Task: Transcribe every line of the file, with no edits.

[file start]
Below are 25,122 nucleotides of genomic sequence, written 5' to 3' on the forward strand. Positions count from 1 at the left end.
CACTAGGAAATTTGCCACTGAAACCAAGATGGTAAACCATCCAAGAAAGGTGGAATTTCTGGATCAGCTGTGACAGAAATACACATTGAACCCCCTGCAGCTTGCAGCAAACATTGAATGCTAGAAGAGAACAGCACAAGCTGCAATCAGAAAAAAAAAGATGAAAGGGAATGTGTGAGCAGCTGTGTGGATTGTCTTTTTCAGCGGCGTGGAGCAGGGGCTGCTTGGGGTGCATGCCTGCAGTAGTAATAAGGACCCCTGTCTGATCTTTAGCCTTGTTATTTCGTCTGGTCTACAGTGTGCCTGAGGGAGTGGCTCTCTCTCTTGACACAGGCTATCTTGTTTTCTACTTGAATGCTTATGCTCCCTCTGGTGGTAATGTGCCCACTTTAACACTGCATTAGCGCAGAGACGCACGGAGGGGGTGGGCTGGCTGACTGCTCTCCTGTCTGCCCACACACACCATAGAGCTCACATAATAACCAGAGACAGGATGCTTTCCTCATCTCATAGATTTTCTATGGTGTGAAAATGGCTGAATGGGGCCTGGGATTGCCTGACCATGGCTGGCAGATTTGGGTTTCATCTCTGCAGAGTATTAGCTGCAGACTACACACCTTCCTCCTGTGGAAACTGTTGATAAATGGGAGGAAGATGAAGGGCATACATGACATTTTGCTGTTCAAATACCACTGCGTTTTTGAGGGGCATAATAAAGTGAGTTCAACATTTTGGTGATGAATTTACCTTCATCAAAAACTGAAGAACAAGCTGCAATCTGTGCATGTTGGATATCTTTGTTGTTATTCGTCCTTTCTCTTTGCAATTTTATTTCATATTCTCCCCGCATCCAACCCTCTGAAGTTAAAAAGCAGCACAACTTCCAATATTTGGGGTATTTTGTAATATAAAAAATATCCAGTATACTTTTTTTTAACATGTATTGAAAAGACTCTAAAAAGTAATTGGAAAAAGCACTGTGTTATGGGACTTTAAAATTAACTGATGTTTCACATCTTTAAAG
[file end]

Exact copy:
Below are 25,122 nucleotides of genomic sequence, written 5' to 3' on the forward strand. Positions count from 1 at the left end.
CACTAGGAAATTTGCCACTGAAACCAAGATGGTAAACCATCCAAGAAAGGTGGAATTTCTGGATCAGCTGTGACAGAAATACACATTGAACCCCCTGCAGCTTGCAGCAAACATTGAATGCTAGAAGAGAACAGCACAAGCTGCAATCAGAAAAAAAAAGATGAAAGGGAATGTGTGAGCAGCTGTGTGGATTGTCTTTTTCAGCGGCGTGGAGCAGGGGCTGCTTGGGGTGCATGCCTGCAGTAGTAATAAGGACCCCTGTCTGATCTTTAGCCTTGTTATTTCGTCTGGTCTACAGTGTGCCTGAGGGAGTGGCTCTCTCTCTTGACACAGGCTATCTTGTTTTCTACTTGAATGCTTATGCTCCCTCTGGTGGTAATGTGCCCACTTTAACACTGCATTAGCGCAGAGACGCACGGAGGGGGTGGGCTGGCTGACTGCTCTCCTGTCTGCCCACACACACCATAGAGCTCACATAATAACCAGAGACAGGATGCTTTCCTCATCTCATAGATTTTCTATGGTGTGAAAATGGCTGAATGGGGCCTGGGATTGCCTGACCATGGCTGGCAGATTTGGGTTTCATCTCTGCAGAGTATTAGCTGCAGACTACACACCTTCCTCCTGTGGAAACTGTTGATAAATGGGAGGAAGATGAAGGGCATACATGACATTTTGCTGTTCAAATACCACTGCGTTTTTGAGGGGCATAATAAAGTGAGTTCAACATTTTGGTGATGAATTTACCTTCATCAAAAACTGAAGAACAAGCTGCAATCTGTGCATGTTGGATATCTTTGTTGTTATTCGTCCTTTCTCTTTGCAATTTTATTTCATATTCTCCCCGCATCCAACCCTCTGAAGTTAAAAAGCAGCACAACTTCCAATATTTGGGGTATTTTGTAATATAAAAAATATCCAGTATACTTTTTTTTAACATGTATTGAAAAGACTCTAAAAAGTAATTGGAAAAAGCACTGTGTTATGGGACTTTAAAATTAACTGATGTTTCACATCTTTAAAG